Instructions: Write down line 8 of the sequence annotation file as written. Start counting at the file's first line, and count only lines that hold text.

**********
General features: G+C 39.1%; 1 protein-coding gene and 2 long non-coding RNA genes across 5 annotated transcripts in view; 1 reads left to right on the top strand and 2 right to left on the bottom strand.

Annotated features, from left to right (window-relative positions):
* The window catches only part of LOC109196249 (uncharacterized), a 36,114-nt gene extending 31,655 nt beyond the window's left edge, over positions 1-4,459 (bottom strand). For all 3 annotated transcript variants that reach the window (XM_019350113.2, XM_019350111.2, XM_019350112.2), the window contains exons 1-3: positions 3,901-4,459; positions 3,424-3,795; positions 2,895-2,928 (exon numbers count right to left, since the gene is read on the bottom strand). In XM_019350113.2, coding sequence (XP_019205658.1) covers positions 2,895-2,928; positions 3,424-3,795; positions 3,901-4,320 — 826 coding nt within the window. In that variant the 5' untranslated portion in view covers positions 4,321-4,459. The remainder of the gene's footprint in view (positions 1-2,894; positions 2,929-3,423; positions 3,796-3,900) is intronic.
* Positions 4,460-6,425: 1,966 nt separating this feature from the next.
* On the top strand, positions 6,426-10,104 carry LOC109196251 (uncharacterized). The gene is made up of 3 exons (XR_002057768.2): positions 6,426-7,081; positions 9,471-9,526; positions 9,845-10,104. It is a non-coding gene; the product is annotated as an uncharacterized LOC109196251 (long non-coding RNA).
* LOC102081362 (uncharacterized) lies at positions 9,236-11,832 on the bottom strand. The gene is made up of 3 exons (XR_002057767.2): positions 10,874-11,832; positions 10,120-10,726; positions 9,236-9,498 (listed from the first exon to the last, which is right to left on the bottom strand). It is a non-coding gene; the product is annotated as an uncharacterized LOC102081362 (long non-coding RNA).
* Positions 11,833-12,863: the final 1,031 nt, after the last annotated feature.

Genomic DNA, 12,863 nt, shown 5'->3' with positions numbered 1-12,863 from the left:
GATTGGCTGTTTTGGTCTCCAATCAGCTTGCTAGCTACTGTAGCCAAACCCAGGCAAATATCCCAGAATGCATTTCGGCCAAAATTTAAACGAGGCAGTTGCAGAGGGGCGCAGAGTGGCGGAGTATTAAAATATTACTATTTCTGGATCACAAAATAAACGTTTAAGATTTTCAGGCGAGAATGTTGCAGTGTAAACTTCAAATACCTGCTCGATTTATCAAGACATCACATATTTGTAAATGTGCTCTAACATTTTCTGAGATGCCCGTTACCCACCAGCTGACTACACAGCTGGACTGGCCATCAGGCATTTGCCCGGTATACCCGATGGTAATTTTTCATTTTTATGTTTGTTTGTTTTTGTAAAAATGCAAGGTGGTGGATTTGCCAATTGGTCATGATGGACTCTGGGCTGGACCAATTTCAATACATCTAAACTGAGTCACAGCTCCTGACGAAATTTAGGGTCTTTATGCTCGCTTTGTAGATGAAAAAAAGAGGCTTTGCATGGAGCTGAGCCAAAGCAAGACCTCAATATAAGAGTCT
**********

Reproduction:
Genomic DNA, 12,863 nt, shown 5'->3' with positions numbered 1-12,863 from the left: